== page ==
In the weeks leading up to Special Programs, my students and I read Claudia Rankine's Citizen, a powerful exploration of prejudice, exclusion, and belonging -- in some ways, a questioning of what it means to possess (or to be denied) the rights and privileges of citizenship. Reading the book together advanced the community of our little class.  We have struggled, persevered, endured, laughed, failed, and grown together, all citizens of the shared space of our classroom. 

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Measuring Success

Bruce Barton, Director of College Counseling

As I listen to offices articulate their review processes, what I am hearing is more measuring and less real reading.  While there can be no doubt that highly competitive colleges need to make sure that a student is rightly aligned (many use the term “mission appropriate”) with the academic demands of their institution, one has to wonder just how much time is being spent on careful reading to find the right match beyond statistical qualification (GPA and test scores).

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Chasing Dragons: Takeaways from the Rocky Mountain Seminar

Peter Durnan, Academic Dean

No one would dispute the merits of travel for high school students.  Visiting other countries develops awareness of culture and language and heightens our ability to empathize with others.  In discussing the experiences of students who immersed themselves in global travel, many of my peers used the term "epiphany" in a manner that struck me as apt and genuine.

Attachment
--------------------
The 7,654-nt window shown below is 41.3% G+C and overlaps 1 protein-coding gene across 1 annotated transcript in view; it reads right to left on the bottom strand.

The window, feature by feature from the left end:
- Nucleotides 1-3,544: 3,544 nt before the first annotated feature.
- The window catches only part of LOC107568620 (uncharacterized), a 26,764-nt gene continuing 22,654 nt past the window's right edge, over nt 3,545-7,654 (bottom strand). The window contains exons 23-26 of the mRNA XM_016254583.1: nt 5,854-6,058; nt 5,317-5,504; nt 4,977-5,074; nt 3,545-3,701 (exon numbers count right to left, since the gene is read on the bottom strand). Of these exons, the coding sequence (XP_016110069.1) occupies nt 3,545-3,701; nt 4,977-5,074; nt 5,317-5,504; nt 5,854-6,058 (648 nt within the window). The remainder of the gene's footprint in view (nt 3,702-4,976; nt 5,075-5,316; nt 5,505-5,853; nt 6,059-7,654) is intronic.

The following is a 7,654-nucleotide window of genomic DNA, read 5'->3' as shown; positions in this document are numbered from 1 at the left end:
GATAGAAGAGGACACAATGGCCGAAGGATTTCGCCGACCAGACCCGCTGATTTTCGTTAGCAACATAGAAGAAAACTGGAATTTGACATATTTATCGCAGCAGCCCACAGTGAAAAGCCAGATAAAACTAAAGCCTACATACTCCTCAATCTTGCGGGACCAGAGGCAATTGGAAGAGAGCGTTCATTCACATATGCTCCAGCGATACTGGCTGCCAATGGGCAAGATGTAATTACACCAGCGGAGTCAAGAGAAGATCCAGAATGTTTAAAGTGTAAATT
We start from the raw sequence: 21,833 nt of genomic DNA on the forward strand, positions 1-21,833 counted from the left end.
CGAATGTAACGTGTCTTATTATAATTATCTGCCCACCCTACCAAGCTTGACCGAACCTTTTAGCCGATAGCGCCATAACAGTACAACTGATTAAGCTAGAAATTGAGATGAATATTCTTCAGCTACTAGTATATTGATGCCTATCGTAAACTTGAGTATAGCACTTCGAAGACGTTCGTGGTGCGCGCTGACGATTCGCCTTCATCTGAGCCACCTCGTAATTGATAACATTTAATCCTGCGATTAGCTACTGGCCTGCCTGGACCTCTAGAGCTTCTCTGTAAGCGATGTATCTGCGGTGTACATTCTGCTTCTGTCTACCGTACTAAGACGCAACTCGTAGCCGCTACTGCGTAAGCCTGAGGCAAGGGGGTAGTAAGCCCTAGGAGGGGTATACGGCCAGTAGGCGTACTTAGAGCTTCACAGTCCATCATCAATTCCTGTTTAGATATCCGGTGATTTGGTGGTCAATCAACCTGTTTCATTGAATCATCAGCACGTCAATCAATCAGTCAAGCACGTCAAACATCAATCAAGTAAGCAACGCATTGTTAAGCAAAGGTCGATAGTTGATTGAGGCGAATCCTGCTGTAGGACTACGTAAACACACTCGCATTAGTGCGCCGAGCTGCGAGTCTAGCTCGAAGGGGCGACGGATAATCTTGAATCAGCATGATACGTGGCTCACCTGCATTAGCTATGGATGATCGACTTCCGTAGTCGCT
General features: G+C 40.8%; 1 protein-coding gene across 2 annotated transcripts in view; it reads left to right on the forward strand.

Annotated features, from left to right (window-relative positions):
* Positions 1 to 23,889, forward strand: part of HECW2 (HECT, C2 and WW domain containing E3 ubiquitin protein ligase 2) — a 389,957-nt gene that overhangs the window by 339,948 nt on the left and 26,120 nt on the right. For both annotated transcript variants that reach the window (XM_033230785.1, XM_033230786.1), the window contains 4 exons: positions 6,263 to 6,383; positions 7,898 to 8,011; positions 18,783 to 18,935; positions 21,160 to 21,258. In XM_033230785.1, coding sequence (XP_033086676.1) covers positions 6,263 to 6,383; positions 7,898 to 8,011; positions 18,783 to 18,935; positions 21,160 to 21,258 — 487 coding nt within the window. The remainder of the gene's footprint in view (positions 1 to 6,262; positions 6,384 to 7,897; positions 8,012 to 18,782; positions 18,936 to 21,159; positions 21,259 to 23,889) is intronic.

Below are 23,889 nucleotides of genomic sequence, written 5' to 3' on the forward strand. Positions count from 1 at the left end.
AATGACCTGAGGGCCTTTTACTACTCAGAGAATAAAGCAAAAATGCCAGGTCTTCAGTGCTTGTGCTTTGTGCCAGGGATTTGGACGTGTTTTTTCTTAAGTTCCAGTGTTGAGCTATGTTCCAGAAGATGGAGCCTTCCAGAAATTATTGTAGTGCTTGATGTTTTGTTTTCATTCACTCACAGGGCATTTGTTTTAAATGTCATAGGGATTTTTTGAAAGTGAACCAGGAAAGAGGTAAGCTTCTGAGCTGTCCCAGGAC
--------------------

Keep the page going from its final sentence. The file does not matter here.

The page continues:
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Reflecting on 9/11

John Lin, English Faculty

As I stood near the rear, leaning against a massive column, I could make out some familiar faces, of former students and faculty members from Andover, all of whom had made a longer trip than I.  And it was this multitude of others gathered to grieve, who shamed me to think about my selfishness for me even thinking that I would not be there because it was inconvenient.

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The College of Oz

Bruce Barton, Director of College Counseling

The key to a student's future is the student and not the name of the college they attend.  The critical takeway is that future success is far more tied to one's effort, attidude and accomplisments than it is to the name of the college they graduate from. 

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Why Go To China?

Andrew Sheppe '00, History Faculty

I went to remind myself how few people in the world live according to my idea of normal. For every Holderness teacher, there are about one million people who live in either Beijing or Shanghai. I spend most of the summer sitting at the town beach on Squam Lake watching my kids play. My trip to China reminded me that my reality is unusual. There are more megacities in China (10 million people or more) than there are people on the beach as I write this.